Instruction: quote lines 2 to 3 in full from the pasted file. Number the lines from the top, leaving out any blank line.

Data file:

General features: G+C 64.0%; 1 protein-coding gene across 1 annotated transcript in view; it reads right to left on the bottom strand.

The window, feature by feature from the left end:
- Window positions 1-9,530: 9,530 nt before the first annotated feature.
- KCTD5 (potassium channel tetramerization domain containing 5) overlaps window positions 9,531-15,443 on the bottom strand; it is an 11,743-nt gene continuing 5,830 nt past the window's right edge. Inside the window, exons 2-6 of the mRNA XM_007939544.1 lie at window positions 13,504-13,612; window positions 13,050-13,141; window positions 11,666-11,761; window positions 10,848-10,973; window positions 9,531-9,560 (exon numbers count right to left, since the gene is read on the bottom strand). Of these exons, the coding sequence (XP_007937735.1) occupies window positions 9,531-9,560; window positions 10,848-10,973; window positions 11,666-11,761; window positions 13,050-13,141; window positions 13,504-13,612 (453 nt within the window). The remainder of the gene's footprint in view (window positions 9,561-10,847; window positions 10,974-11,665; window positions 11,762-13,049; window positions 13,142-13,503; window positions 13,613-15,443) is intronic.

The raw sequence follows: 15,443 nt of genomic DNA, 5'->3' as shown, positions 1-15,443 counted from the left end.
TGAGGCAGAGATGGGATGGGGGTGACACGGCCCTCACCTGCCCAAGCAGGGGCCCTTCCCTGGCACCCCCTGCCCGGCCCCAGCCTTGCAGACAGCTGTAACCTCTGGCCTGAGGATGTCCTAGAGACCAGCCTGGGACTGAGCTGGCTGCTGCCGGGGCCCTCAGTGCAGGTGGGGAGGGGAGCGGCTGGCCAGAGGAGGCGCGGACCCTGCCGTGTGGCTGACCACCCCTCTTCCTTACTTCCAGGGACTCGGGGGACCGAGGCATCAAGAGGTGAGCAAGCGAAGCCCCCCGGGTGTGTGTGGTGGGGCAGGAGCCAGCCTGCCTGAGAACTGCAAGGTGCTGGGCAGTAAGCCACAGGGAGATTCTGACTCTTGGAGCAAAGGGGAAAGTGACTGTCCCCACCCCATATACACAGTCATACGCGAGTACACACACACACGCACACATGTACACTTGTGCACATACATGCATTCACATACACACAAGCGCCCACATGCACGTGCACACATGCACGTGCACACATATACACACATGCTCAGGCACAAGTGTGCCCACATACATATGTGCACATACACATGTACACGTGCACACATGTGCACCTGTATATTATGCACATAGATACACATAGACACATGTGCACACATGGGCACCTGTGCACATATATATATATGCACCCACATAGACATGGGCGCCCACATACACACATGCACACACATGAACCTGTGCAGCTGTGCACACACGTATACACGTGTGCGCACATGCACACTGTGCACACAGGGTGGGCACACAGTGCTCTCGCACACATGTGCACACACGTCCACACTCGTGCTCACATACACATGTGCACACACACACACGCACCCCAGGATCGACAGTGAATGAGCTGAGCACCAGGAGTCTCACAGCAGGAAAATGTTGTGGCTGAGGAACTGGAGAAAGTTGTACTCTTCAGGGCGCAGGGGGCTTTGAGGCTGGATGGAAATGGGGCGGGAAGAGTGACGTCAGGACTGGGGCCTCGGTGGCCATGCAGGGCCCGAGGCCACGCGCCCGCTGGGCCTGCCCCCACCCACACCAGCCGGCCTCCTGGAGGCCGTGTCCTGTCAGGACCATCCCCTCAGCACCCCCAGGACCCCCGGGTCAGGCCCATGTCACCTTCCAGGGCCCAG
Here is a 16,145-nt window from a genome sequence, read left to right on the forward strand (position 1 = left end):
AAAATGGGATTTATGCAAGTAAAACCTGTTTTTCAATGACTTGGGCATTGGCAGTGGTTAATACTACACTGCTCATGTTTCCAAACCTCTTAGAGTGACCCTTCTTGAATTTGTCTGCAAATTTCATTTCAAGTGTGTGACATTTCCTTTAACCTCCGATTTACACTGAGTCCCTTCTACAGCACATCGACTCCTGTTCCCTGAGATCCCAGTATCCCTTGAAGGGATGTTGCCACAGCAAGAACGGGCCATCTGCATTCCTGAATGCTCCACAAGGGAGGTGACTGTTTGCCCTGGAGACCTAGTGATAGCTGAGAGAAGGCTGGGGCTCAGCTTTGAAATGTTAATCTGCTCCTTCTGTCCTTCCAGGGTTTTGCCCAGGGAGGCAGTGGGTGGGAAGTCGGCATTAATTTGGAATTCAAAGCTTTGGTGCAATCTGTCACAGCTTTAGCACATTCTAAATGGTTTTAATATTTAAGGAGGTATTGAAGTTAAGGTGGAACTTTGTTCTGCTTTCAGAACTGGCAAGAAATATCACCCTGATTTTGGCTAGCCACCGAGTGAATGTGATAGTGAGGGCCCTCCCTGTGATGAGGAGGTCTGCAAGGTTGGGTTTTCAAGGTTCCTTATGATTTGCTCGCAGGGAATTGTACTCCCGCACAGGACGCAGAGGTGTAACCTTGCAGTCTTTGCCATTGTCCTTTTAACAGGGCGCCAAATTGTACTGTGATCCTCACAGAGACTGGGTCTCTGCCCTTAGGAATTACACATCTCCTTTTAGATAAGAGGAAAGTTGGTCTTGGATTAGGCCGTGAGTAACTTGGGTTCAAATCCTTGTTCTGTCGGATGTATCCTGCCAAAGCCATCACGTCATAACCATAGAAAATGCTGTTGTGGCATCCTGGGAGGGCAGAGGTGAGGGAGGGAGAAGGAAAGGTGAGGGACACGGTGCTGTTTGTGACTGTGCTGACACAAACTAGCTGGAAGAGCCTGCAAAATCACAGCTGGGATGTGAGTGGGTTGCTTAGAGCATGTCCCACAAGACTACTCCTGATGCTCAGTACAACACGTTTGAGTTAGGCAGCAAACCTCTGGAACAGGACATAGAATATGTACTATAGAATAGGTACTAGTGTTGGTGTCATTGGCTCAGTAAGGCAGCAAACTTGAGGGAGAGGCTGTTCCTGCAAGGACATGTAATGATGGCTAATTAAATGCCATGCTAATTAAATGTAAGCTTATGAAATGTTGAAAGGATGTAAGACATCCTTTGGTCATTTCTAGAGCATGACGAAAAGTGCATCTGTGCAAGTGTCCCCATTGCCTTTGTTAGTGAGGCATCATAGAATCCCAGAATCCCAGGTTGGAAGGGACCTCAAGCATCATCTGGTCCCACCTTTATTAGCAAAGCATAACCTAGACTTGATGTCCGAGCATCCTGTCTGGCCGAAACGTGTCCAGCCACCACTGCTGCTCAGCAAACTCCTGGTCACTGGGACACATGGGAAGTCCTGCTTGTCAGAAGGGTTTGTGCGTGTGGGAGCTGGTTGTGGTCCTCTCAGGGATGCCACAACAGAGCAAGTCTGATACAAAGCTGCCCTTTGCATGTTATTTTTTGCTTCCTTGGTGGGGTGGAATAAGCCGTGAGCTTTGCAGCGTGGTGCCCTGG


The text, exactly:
The window, feature by feature from the left end:
- Window positions 1-9,530: 9,530 nt before the first annotated feature.